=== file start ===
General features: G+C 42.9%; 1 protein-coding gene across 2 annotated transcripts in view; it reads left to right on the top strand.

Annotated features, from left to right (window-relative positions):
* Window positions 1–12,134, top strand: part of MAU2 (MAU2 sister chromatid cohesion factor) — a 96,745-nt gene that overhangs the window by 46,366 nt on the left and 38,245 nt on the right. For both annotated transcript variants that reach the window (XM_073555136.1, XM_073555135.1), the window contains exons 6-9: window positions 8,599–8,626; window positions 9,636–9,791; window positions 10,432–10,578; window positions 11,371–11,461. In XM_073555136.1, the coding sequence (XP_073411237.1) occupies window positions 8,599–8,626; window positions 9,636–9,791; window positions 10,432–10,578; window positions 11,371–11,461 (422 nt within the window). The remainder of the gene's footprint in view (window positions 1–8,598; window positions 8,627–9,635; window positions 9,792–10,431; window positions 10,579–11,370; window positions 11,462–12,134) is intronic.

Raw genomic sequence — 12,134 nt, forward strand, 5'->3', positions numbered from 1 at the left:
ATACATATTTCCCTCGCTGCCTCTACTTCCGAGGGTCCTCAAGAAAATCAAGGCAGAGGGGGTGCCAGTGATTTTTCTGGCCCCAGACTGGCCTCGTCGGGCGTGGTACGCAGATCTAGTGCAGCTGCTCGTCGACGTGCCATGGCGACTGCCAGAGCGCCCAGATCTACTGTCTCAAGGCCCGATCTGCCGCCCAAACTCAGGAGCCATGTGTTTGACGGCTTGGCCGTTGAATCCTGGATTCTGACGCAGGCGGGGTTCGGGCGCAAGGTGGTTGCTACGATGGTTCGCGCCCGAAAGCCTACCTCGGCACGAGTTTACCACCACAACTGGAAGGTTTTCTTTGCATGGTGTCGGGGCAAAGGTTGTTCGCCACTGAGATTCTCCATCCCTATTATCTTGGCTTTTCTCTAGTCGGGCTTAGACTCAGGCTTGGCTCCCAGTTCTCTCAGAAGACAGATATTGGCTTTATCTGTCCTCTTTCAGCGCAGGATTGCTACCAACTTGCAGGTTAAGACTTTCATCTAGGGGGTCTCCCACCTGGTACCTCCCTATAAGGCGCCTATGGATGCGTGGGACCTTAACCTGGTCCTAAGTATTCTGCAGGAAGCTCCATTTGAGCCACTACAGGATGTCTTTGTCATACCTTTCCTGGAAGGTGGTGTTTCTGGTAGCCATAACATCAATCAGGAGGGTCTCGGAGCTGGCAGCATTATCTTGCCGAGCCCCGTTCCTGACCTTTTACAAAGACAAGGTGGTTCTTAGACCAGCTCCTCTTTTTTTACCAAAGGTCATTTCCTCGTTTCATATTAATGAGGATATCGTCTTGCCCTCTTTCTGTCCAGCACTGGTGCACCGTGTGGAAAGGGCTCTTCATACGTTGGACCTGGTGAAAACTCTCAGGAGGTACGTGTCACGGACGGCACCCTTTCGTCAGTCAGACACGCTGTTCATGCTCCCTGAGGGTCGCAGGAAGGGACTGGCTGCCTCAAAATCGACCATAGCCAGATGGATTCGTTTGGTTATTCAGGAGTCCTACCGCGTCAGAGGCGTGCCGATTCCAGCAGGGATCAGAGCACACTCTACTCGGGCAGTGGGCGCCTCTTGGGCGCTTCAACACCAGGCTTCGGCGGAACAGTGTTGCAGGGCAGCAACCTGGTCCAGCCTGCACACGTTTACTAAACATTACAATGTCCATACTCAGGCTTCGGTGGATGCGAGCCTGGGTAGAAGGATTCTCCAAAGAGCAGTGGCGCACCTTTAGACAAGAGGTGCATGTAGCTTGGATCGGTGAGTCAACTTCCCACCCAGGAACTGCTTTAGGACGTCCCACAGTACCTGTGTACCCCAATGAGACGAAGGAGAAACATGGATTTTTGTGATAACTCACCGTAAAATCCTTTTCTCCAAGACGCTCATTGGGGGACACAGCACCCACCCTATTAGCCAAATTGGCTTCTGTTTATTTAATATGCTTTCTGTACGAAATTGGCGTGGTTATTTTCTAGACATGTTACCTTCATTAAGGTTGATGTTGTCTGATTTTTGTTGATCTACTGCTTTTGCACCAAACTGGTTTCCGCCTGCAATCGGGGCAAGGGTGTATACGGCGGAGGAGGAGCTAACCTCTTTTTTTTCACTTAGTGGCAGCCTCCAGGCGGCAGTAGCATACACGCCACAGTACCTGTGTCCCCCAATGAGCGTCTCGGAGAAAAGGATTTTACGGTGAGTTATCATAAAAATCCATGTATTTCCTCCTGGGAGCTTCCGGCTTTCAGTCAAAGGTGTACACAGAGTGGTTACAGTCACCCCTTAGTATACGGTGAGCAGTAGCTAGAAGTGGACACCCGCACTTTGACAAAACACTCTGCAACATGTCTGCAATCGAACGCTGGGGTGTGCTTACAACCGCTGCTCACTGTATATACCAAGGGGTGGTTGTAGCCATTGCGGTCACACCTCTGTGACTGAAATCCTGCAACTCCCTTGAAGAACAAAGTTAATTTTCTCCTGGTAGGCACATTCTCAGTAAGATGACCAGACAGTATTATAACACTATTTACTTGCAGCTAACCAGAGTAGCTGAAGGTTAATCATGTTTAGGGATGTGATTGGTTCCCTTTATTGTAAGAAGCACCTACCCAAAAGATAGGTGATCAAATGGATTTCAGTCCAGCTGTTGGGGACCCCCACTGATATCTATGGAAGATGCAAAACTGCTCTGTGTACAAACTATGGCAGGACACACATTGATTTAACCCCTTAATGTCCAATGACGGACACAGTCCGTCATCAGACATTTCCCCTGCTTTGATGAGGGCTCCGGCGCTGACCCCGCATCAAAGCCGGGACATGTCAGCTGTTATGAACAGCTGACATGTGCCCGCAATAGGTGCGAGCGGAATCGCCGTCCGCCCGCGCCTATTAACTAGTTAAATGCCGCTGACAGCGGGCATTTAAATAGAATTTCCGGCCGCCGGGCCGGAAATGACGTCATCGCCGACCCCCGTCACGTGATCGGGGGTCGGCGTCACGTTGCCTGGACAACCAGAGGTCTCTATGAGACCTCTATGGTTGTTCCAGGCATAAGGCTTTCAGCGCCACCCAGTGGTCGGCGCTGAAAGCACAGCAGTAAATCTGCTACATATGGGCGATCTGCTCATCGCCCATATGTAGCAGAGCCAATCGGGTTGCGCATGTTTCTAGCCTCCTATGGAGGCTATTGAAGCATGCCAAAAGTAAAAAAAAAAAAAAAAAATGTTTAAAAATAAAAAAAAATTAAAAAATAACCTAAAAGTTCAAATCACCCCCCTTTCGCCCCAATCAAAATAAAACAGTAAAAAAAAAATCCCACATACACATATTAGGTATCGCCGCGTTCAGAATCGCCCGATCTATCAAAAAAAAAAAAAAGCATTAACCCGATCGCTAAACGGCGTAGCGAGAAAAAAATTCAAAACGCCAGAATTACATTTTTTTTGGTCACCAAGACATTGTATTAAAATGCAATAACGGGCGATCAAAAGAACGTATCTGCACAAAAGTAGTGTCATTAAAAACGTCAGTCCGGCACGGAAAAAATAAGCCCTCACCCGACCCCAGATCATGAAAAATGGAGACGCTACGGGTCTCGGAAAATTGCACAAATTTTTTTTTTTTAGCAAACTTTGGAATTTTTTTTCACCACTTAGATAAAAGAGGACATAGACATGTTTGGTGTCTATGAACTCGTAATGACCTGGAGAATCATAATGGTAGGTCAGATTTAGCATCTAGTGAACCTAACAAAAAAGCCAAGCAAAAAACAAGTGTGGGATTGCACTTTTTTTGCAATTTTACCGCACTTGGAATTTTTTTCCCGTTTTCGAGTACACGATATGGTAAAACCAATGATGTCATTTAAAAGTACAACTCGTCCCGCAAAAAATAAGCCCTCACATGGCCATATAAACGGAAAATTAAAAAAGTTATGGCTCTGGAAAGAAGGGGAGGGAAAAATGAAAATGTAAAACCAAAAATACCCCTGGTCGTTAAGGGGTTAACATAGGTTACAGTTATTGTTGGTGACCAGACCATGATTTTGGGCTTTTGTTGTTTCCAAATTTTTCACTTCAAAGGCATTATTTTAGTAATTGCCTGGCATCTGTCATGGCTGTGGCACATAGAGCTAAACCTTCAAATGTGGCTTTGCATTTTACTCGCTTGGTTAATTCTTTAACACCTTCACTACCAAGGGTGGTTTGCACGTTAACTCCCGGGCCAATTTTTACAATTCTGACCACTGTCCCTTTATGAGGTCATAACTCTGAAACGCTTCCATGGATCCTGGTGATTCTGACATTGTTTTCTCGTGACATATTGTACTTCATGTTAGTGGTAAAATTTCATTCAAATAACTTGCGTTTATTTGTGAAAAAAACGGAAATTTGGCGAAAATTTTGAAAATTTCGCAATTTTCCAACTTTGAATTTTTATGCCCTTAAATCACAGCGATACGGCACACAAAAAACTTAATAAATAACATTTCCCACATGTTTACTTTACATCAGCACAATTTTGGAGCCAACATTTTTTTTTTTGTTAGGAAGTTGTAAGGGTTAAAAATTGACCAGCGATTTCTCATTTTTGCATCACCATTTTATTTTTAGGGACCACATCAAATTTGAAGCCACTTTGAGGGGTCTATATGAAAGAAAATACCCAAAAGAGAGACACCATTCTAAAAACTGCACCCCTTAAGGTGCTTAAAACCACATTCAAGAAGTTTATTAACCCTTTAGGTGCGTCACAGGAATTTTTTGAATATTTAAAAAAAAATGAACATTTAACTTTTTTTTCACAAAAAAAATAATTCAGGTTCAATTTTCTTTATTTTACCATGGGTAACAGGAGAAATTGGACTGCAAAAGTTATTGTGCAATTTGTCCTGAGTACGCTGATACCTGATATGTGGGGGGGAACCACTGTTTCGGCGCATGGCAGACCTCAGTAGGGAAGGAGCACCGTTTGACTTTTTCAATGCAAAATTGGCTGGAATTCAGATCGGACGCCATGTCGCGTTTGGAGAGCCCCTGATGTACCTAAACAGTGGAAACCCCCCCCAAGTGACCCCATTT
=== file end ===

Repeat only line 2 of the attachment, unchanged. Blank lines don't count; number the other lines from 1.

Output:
Annotated features, from left to right (window-relative positions):